In Beccaria's judgment, one witness is not sufficient; for whilst the accused denies what the other affirms, truth remains suspended, and the right that every one has to be believed innocent turns the balance in his favour.
A century later Justice White may have used this passage from MacNally to plant the doctrine of presumption of innocence firmly in American jurisprudence. Let me note an important caveat here: White does not give a specific citation, and from the wording of his opinion, he may not have even looked at MacNally’s book.
MacNally’s story does however have a darker side. After his death in 1820 the English press revealed that MacNally had played the role of a double agent since at least 1794. While he was representing Irish revolutionaries as their defense attorney in court, he was betraying them to the government by passing on key information. He relayed all the details about the revolutionary activities that he received from his clients to the government prosecutors. From 1800 until his death he received 300l. a year for his trouble. Of this side of MacNally, Justice White knew nothing.
One may ask, from where did MacNally get his principles? MacNally acknowledged Beccaria, and, indeed, Cesare did extoll presumption of innocence several times in his famous treatise, Dei delitti e delle pene (On crimes and punishments). He argued for always having two witnesses before one could be condemned for a criminal offence:
either the crime is certain or it is not; if it is certain, then no other punishment is called for than what is established by law and other torments are superfluous because the criminal's confession is superfluous; if it is not certain, then according to the law, you ought not torment an innocent because such is a man whose crimes have not been proven.
MacNally relied on Cesare Beccaria to justify presumption of innocence. But the story is much longer and more complicated than the obvious link that I have shown between Beccaria, MacNally, and Justice White. The right to the presumption of innocence had a long history that stretches back to the thirteenth century. It is to the jurisprudence of the Ius commune that I shall now turn in search of the birth of our maxim.
The Ius commune was the common law of Europe from the twelfth to the seventeenth centuries. It was formed by the fortuitous and contingent conjuncture of Roman law, canon law, and, later, feudal law in the schools and courts of medieval Europe. Its birth took place in an age when momentous changes in the practice of law were taking place. Law was evolving from unwritten customary usages to written customary and legislated law. Judicial procedure was in a state of great flux. Prior to the twelfth century the judicial ordeal was a pervasive mode of proof. During the course of the twelfth century, particularly in Southern Europe, the ordeal was replaced by the ordo iudiciarius, a mode of proof that was based on Roman law, but whose rules were established by the jurists of the Ius commune.
The change from modes of proof based on the ordeal to a mode of proof borrowed from the procedural norms of Roman law was profoundly unsettling for twelfth-century society. Procedure is the central part of any legal system. A society’s sense of justice is intimately linked to its modes of proof. As the ordo iudiciarius was imposed on Europe’s courts by ecclesiastical and secular authorities, there is clear evidence that all strata of society had questions about its legitimacy.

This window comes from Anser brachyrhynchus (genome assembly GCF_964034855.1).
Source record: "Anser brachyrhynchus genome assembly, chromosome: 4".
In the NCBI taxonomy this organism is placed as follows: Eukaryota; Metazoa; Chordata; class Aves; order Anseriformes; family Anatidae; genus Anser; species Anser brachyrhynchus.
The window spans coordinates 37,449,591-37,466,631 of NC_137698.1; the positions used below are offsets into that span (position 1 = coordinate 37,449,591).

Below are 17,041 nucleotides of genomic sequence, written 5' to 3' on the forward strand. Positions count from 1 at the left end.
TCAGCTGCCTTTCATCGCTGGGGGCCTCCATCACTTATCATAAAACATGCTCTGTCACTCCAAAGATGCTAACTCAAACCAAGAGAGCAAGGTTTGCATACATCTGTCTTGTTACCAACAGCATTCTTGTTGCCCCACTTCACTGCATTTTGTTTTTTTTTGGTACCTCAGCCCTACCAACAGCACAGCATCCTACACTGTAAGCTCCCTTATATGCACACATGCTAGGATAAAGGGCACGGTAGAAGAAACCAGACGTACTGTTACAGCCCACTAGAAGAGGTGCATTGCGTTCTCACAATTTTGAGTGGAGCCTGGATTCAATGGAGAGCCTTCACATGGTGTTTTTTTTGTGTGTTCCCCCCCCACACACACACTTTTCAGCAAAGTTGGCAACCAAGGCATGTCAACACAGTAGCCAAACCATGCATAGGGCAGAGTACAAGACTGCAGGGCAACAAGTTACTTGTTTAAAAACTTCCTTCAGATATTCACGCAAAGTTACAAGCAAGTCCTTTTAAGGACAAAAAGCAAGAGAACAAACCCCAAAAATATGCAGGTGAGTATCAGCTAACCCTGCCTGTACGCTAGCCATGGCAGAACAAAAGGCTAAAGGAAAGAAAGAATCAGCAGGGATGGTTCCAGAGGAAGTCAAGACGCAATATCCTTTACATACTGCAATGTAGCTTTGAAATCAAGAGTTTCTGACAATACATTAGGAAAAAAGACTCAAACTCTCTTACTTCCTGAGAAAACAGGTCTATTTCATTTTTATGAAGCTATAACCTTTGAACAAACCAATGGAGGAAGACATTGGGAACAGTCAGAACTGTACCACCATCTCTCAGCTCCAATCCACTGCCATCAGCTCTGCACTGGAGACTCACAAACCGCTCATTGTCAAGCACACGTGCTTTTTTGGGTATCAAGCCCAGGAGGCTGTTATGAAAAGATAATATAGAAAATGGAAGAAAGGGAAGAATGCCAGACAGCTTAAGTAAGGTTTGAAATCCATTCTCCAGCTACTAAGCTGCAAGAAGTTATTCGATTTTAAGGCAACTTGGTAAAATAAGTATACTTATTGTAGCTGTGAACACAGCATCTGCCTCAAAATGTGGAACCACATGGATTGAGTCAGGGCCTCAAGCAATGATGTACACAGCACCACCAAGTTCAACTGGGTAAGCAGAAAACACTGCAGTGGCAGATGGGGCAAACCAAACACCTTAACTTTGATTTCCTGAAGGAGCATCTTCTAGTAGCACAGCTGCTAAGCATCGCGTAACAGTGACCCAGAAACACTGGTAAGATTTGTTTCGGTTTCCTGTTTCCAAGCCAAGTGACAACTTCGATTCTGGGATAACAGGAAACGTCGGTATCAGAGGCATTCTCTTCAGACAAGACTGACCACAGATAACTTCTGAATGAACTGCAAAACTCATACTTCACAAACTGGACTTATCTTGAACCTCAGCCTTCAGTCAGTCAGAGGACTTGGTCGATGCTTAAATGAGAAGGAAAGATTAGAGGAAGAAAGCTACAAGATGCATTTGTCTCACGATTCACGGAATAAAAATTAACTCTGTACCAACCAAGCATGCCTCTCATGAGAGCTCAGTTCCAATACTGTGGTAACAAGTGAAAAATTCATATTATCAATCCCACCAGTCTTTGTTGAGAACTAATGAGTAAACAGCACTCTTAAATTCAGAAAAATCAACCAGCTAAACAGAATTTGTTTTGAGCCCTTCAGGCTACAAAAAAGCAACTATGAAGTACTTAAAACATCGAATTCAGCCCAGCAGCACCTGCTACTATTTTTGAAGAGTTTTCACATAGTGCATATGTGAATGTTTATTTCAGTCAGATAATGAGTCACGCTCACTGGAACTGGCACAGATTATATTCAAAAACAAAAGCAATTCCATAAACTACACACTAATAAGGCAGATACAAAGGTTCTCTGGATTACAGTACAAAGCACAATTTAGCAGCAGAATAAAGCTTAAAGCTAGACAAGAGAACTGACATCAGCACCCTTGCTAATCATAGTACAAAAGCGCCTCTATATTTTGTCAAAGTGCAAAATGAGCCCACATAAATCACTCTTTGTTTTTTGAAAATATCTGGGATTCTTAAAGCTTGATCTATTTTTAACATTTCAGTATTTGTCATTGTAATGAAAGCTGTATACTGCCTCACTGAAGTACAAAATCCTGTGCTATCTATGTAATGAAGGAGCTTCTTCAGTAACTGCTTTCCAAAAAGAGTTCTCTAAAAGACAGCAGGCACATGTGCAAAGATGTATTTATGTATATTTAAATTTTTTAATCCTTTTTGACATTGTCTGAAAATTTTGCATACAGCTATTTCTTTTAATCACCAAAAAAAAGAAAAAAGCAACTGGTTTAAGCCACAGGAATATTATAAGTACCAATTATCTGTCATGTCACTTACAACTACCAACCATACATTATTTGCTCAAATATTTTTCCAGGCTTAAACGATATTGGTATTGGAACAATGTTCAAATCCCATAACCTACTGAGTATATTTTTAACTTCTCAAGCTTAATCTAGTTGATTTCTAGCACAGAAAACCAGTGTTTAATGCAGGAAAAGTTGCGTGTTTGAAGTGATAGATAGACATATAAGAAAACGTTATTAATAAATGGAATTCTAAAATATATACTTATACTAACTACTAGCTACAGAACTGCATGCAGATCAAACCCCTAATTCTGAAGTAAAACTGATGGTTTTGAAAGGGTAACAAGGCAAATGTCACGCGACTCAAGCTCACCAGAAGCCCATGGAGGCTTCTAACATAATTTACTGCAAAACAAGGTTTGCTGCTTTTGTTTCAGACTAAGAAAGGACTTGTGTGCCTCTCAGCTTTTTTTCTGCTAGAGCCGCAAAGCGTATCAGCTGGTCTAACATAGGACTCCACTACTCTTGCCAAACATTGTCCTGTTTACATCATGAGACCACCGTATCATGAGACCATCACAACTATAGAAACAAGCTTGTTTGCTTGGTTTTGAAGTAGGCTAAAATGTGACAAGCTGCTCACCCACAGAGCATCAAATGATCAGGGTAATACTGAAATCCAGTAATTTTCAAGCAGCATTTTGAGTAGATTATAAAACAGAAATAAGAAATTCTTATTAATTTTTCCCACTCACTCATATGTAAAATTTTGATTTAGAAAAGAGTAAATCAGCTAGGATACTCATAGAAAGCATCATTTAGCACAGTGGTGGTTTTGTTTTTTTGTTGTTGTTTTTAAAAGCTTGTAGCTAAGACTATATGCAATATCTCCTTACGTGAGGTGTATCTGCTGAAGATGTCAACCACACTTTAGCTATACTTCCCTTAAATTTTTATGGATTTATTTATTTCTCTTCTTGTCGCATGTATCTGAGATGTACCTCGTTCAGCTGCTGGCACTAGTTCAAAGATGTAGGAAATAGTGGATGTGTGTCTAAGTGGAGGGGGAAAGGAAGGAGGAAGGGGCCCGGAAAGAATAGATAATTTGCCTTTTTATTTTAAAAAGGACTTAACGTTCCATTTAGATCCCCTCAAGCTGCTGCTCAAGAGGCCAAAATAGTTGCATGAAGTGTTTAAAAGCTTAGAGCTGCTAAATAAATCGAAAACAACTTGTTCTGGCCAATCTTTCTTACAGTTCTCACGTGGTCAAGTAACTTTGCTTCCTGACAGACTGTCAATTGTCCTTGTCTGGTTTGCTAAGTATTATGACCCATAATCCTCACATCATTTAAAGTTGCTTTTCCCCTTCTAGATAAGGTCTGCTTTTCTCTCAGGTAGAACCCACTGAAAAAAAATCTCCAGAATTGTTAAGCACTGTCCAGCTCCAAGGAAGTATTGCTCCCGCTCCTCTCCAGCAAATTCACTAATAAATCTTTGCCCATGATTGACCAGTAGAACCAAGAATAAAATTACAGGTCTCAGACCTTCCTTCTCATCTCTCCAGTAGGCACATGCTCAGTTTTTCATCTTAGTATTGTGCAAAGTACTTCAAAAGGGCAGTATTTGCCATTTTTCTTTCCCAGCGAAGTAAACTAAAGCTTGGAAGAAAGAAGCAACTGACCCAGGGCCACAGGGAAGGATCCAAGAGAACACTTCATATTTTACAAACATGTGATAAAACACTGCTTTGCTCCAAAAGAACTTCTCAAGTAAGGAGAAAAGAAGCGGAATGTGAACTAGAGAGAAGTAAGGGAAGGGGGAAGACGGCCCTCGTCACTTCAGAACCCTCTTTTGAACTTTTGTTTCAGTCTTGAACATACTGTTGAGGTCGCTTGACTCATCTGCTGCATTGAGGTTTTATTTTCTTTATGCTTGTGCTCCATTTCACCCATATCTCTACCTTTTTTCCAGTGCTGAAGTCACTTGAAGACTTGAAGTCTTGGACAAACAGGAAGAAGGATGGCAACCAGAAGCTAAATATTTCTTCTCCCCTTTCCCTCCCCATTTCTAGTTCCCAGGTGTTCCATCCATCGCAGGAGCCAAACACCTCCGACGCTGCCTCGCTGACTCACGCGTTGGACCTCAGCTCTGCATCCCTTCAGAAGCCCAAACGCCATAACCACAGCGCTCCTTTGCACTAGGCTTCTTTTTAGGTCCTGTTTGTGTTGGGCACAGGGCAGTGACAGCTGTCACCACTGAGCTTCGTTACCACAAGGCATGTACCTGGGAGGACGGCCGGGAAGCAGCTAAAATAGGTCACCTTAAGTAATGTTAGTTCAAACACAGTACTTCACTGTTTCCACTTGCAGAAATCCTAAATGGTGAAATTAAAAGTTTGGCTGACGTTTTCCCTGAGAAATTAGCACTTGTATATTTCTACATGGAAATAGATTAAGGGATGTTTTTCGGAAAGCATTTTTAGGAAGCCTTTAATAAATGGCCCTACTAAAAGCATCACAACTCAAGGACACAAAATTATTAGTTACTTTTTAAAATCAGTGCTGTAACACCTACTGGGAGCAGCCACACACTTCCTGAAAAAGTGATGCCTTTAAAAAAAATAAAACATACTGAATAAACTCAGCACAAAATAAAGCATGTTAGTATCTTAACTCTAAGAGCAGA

Although founded on Roman law, the ordo was new. It takes a leap of our imaginations to understand the turmoil this change must have created. We might project this turmoil into our own lives if we could imagine how we would react if our traditional procedural system were suddenly replaced by an alien set of procedural norms. Jurists of the twelfth century needed to justify these radical changes of procedure. Quite surprisingly, they found their justification in the Old Testament and ingeniously traced the origins of the ordo iudiciarius to God's judgment of Adam and Eve in paradise. By doing so, they created a powerful myth justifying the ordo that retained its explanatory force until the seventeenth century.
The myth can give us insight into the workings of the twelfth-century juridical mind. It’s originator was a jurist named Paucapalea. He was the first to link the ordo iudiciarius to Adam and Eve. Around 1150 he noted in his commentary on Gratian’s Decretum that the ordo originated in paradise when Adam pleaded innocent to the Lord's accusation of wrong doing. In Genesis 3.9-12, the Lord burst into Paradise and demanded: Adam ubi es? One may note that for a Deity His question was not particularly omniscient. Adam responded to the Lord’s accusation of illegal apple picking by complaining "My wife, whom You gave to me, gave <the apple> to me, and I ate it." God had, in other words entrapped Adam when he gave him a wife. Paucapalea's point is subtle but was not be lost on later jurists. Although God is omniscient, he too must summon defendants and hear their pleas. Paucapalea added another piece of evidence that the ordo arose from the Bible. When Moses decreed that the truth could be found in the testimony of two or three witnesses, he pronounced a basic rule of evidence and confirmed the antiquity of a system of procedure accepted by God himself (Deuteronomy 19.15). Most importantly for our story, the subtext of Paucapalea’s commentary clearly implies that if God must summon litigants to defend themselves, mere humans must also summon them and presume that every defendant is innocent until proven guilty in court.